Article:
abstractNote = {Purpose: To evaluate stereotactic positioning uncertainties of patients with paraspinal tumors treated with fractionated intensity-modulated radiotherapy; and to determine whether target-point correction via rigid registration is sufficient for daily patient positioning. Patients and Methods: Forty-five patients with tumors at the cervical, thoracic, and lumbar spine received regular control computed-tomography (CT) scans using an in-room CT scanner. All patients were immobilized with the combination of Scotch cast torso and head masks. The positioning was evaluated regarding translational and rotational errors by applying a rigid registration algorithm based on mutual information. The registration box was fitted to the target volume for optimal registration in the high-dose area. To evaluate the suitability of the rigid registration result for correcting the target volume position we subsequently registered three small subsections of the upper, middle, and lower target volume. The resulting residual deviations reflect the extent of the elastic deformations, which cannot be covered by the rigid-body registration procedure. Results: A total of 321 control CT scans were evaluated. The rotational errors were negligible. Translational errors were smallest for cervical tumors (-0.1 +- 1.1, 0.3 +- 0.8, and 0.1 +- 0.9 mm along left-right, anterior-posterior, and superior-inferior axes), followed by thoracic (0.8 +- 1.1, 0.3 +- 0.8, and 1.1 +- 1.3 mm) and lumbar tumors (-0.7 +- 1.3, 0.0 +- 0.9, and 0.5 +- 1.6 mm). The residual deviations of the three subsections were <1 mm. Conclusions: The applied stereotactic patient setup resulted in small rotational errors. However, considerable translational positioning errors may occur; thus, on the basis of these data daily control CT scans are recommended. Rigid transformation is adequate for correcting the target volume position.},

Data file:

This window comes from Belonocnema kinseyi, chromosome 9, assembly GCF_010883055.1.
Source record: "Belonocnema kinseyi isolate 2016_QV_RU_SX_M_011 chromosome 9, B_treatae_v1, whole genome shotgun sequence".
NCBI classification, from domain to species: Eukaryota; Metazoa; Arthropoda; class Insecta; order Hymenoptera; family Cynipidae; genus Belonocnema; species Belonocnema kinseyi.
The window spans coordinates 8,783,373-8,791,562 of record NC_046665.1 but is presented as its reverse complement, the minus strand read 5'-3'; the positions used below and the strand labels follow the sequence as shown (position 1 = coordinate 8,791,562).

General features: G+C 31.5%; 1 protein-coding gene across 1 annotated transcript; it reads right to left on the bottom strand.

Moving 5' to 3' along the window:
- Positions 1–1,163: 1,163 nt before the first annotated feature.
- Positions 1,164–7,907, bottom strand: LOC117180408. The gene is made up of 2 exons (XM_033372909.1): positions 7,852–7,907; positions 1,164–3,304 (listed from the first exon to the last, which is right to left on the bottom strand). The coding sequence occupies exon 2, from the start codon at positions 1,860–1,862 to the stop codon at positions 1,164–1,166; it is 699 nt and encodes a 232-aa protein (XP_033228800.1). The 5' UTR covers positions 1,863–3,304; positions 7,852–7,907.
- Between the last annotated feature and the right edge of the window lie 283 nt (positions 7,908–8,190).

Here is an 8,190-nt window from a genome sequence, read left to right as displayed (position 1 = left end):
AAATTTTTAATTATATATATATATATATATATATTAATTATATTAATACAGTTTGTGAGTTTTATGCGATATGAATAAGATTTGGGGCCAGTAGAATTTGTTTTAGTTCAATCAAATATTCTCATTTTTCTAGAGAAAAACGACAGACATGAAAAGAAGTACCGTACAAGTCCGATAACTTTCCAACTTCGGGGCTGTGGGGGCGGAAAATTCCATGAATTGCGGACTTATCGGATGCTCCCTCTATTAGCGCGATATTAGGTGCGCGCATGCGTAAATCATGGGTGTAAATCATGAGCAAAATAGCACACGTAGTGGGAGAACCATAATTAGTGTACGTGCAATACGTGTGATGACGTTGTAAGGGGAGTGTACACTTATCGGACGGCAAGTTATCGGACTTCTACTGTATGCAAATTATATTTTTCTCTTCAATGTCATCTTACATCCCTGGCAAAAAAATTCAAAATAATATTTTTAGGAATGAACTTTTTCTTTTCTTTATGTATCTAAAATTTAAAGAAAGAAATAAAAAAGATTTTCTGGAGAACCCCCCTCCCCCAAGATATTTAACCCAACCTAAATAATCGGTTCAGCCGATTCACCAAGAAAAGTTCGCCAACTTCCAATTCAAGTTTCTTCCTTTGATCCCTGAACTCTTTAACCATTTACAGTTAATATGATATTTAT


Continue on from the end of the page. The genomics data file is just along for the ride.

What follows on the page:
doi = {10.1016/j.ijrobp.2009.04.010},
journal = {International Journal of Radiation Oncology, Biology and Physics},
number = 3,
volume = 75,
place = {United States},
year = 2009,
month =
}
  • Purpose: The use of image-guided and stereotactic intensity-modulated radiotherapy (IMRT) techniques have made the delivery of high-dose radiation to lesions within close proximity to the spinal cord feasible. This report presents clinical and physical data regarding the use of IMRT coupled with noninvasive body frames (stereotactic and image-guided) for multifractionated radiotherapy. Methods and Materials: The Memorial Sloan-Kettering Cancer Center (Memorial) stereotactic body frame (MSBF) and Memorial body cradle (MBC) have been developed as noninvasive immobilizing devices for paraspinal IMRT using stereotactic (MSBF) and image-guided (MBC) techniques. Patients were either previously irradiated or prescribed doses beyond spinal cord tolerance (54 Gymore » in standard fractionation) and had unresectable gross disease involving the spinal canal. The planning target volume (PTV) was the gross tumor volume with a 1 cm margin. The PTV was not allowed to include the spinal cord contour. All treatment planning was performed using software developed within the institution. Isocenter verification was performed with an in-room computed tomography scan (MSBF) or electronic portal imaging devices, or both. Patients were followed up with serial magnetic resonance imaging every 3-4 months, and no patients were lost to follow-up. Kaplan-Meier statistics were used for analysis of clinical data. Results: Both the MSBF and MBC were able to provide setup accuracy within 2 mm. With a median follow-up of 11 months, 35 patients (14 primary and 21 secondary malignancies) underwent treatment. The median dose previously received was 3000 cGy in 10 fractions. The median dose prescribed for these patients was 2000 cGy/5 fractions (2000-3000 cGy), which provided a median PTV V100 of 88%. In previously unirradiated patients, the median prescribed dose was 7000 cGy (5940-7000 cGy) with a median PTV V100 of 90%. The median Dmax to the cord was 34% and 68% for previously irradiated and never irradiated patients, respectively. More than 90% of patients experienced palliation from pain, weakness, or paresthesia; 75% and 81% of secondary and primary lesions, respectively, exhibited local control at the time of last follow-up. No cases of radiation-induced myelopathy or radiculopathy have thus far been encountered. Conclusions: Precision stereotactic and image-guided paraspinal IMRT allows the delivery of high doses of radiation in multiple fractions to tumors within close proximity to the spinal cord while respecting cord tolerance. Although preliminary, the clinical results are encouraging.« less